[TIP] TomEE/OpenEJB Arquillian and Maven resolver


New ShrinkWrap Maven resolver is awesome to avoid to handle all dependencies manually but it can be a bit long to resolve dependencies. We just introduced a hack in TomEE and OpenEJB adapters to make it less painful. The idea is quite simple: do the resolution while the container is starting up.

To use it simply use the property “preloadClasses” in arquillian.xml listing some classes to preload. You’ll typically initialize in a static block your dependencies in a Future.

Here is a sample arquillian.xml:

<?xml version="1.0" encoding="UTF-8" standalone="yes"?>
<arquillian
  xmlns:xsi="http://www.w3.org/2001/XMLSchema-instance"
  xsi:schemaLocation="http://jboss.org/schema/arquillian
                      http://jboss.org/schema/arquillian/arquillian_1_0.xsd">
  <container qualifier="openejb" default="true">
    <configuration>
      <property name="preloadClasses">org.superbiz.Dependencies</property>
    </configuration>
  </container>
</arquillian>

And here is the Dependencies class:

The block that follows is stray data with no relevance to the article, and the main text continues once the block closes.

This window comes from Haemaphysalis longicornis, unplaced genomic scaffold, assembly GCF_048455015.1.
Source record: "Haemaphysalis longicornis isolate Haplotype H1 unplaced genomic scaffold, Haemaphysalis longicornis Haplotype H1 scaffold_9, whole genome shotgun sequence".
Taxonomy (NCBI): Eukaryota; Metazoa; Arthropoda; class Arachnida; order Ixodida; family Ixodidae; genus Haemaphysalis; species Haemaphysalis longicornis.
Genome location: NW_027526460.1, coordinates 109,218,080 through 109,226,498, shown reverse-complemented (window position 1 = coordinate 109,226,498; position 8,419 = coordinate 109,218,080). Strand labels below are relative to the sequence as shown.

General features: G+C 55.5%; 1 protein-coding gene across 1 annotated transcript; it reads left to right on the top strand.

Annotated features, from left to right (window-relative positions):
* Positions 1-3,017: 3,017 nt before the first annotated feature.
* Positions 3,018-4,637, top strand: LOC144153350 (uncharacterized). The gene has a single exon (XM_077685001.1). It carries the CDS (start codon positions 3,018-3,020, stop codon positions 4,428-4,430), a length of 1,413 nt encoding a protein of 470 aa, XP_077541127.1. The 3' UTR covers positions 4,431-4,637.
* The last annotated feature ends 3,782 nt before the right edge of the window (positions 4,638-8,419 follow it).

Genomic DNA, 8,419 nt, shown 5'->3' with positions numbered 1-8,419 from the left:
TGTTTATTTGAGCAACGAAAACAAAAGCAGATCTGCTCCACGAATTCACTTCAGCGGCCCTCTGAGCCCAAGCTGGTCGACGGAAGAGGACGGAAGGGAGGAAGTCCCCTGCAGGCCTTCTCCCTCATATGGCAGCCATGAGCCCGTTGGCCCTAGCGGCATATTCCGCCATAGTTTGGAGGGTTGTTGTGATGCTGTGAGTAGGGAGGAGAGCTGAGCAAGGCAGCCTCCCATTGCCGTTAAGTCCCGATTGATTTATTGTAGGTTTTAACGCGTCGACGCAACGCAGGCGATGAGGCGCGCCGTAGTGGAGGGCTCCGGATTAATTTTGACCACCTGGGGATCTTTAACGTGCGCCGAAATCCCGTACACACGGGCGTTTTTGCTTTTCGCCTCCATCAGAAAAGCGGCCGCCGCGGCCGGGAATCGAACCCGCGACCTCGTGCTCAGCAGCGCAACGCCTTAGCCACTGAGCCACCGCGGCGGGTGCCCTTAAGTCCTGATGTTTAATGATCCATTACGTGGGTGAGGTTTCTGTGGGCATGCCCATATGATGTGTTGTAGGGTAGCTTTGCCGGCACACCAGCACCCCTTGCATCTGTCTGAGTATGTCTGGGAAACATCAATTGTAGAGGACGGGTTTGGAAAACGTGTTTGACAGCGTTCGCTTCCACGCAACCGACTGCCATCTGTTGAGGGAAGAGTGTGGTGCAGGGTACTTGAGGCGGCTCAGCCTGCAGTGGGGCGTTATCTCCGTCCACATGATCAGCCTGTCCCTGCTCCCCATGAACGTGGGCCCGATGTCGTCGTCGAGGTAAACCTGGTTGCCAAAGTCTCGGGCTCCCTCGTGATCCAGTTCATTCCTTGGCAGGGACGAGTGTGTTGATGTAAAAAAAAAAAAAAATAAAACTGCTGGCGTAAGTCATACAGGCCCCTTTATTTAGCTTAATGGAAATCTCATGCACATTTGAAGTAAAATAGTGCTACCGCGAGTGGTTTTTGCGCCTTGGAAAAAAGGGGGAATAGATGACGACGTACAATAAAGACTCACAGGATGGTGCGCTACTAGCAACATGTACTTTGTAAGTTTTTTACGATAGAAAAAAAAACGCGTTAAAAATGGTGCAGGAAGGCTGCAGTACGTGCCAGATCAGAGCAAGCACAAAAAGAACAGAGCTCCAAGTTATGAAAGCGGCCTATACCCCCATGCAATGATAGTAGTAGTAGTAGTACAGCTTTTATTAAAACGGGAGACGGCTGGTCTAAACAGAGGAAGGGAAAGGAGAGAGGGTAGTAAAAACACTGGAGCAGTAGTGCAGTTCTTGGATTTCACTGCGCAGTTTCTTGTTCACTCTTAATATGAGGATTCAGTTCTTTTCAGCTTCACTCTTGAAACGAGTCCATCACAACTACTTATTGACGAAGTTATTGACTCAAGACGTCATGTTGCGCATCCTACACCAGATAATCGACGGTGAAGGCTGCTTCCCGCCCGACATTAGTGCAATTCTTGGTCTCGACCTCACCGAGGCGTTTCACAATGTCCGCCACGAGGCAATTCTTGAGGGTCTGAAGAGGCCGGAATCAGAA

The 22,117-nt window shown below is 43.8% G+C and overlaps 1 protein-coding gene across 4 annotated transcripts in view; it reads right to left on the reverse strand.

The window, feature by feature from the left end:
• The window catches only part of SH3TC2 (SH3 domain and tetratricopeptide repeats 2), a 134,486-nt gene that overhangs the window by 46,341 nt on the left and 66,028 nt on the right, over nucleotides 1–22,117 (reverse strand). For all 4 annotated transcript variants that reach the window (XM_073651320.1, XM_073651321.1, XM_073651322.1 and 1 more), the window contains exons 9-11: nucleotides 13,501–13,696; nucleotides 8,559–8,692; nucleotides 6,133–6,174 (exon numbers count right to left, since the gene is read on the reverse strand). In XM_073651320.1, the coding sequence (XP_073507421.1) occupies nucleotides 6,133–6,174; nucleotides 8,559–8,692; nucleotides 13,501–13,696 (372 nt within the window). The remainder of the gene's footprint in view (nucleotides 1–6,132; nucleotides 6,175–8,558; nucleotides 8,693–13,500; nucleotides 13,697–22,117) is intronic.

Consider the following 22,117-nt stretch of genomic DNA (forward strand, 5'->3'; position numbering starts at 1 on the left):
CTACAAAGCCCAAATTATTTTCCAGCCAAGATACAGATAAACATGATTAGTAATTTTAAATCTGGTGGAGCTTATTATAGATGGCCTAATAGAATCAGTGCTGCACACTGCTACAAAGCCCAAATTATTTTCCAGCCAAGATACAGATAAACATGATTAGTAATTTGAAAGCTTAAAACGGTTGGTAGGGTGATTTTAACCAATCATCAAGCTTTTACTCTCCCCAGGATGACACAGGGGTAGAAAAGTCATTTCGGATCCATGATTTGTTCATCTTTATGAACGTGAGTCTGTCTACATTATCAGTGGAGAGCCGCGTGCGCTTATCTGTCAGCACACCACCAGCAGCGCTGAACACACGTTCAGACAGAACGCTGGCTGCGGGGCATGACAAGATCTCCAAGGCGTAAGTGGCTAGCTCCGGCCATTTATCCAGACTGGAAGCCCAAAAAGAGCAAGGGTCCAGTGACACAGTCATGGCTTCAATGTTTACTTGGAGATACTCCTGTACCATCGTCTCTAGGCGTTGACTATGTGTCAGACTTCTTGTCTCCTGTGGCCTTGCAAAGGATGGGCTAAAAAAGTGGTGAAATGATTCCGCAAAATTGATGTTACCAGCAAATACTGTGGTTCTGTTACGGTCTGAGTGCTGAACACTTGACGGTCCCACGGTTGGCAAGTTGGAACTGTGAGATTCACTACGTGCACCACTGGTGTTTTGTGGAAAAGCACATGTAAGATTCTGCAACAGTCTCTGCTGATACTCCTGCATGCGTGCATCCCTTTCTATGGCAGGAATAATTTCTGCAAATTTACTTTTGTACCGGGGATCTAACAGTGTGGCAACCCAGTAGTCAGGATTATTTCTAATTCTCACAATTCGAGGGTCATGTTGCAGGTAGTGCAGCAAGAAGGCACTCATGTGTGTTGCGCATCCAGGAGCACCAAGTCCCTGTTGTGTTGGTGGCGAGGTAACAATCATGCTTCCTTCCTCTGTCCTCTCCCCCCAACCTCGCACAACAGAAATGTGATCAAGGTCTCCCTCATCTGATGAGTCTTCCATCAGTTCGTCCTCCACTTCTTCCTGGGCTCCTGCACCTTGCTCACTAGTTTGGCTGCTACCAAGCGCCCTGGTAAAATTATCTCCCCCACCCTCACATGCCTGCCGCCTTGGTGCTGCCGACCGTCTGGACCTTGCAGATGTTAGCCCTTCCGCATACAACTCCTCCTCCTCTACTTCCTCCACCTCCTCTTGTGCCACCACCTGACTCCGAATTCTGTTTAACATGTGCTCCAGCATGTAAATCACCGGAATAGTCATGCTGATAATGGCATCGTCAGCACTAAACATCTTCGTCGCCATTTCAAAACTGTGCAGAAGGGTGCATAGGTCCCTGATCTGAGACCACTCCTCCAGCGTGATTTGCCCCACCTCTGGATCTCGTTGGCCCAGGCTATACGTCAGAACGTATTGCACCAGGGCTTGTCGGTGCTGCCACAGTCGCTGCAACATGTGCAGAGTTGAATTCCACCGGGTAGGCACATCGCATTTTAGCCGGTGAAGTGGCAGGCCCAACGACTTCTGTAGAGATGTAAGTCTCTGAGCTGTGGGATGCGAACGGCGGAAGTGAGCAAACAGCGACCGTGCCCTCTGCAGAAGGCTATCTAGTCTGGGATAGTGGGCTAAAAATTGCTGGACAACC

package org.superbiz;

import org.jboss.shrinkwrap.resolver.api.maven.Maven;

import java.io.File;
import java.util.Date;
import java.util.concurrent.Callable;
import java.util.concurrent.ExecutorService;
import java.util.concurrent.Executors;
import java.util.concurrent.Future;

public class Dependencies {
    private static final Future<File[]> DEPENDENCIES;
    static {
        System.out.println("GO");
        final ExecutorService es = Executors.newSingleThreadExecutor();
        DEPENDENCIES = es.submit(new Callable<File[]>() {
            @Override
            public File[] call() throws Exception {
                return Maven.resolver()
                    .offline()
                    .loadPomFromFile("pom.xml")
                    .importCompileAndRuntimeDependencies()
                    .resolve().withTransitivity()
                    .asFile();
            }
        });
        es.shutdown();
    }

    public static File[] get() {
        System.out.println(new Date());
        try {
            return DEPENDENCIES.get(); // block if not done or return immediately
        } catch (final Exception e) {
            throw new RuntimeException(e);
        } finally {
            System.out.println(new Date());
        }
    }
}

Of course you can use this idea for anything taking time in your client tests!

Have a nice hacking 🙂

Advertisements

Leave a Reply

Fill in your details below or click an icon to log in:

WordPress.com Logo

You are commenting using your WordPress.com account. Log Out / Change )

Twitter picture

You are commenting using your Twitter account. Log Out / Change )

Facebook photo

You are commenting using your Facebook account. Log Out / Change )

Google+ photo

You are commenting using your Google+ account. Log Out / Change )

Connecting to %s